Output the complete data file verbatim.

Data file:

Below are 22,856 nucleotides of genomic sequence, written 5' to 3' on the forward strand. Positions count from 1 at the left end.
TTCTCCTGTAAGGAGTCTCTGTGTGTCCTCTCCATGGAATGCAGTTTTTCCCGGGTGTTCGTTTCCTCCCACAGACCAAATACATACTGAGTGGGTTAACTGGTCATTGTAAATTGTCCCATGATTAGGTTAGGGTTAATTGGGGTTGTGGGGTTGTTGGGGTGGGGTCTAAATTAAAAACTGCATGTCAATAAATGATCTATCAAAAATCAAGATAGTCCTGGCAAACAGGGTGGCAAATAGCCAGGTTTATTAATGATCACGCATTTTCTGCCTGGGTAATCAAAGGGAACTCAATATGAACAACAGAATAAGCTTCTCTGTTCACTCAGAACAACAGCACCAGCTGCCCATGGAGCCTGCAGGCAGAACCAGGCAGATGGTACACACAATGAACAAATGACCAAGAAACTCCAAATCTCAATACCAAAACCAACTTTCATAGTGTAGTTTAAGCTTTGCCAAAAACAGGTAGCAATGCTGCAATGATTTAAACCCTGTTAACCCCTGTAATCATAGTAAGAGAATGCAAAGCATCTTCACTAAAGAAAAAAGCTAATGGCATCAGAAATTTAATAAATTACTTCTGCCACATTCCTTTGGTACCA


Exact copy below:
Below are 22,856 nucleotides of genomic sequence, written 5' to 3' on the forward strand. Positions count from 1 at the left end.
TTCTCCTGTAAGGAGTCTCTGTGTGTCCTCTCCATGGAATGCAGTTTTTCCCGGGTGTTCGTTTCCTCCCACAGACCAAATACATACTGAGTGGGTTAACTGGTCATTGTAAATTGTCCCATGATTAGGTTAGGGTTAATTGGGGTTGTGGGGTTGTTGGGGTGGGGTCTAAATTAAAAACTGCATGTCAATAAATGATCTATCAAAAATCAAGATAGTCCTGGCAAACAGGGTGGCAAATAGCCAGGTTTATTAATGATCACGCATTTTCTGCCTGGGTAATCAAAGGGAACTCAATATGAACAACAGAATAAGCTTCTCTGTTCACTCAGAACAACAGCACCAGCTGCCCATGGAGCCTGCAGGCAGAACCAGGCAGATGGTACACACAATGAACAAATGACCAAGAAACTCCAAATCTCAATACCAAAACCAACTTTCATAGTGTAGTTTAAGCTTTGCCAAAAACAGGTAGCAATGCTGCAATGATTTAAACCCTGTTAACCCCTGTAATCATAGTAAGAGAATGCAAAGCATCTTCACTAAAGAAAAAAGCTAATGGCATCAGAAATTTAATAAATTACTTCTGCCACATTCCTTTGGTACCA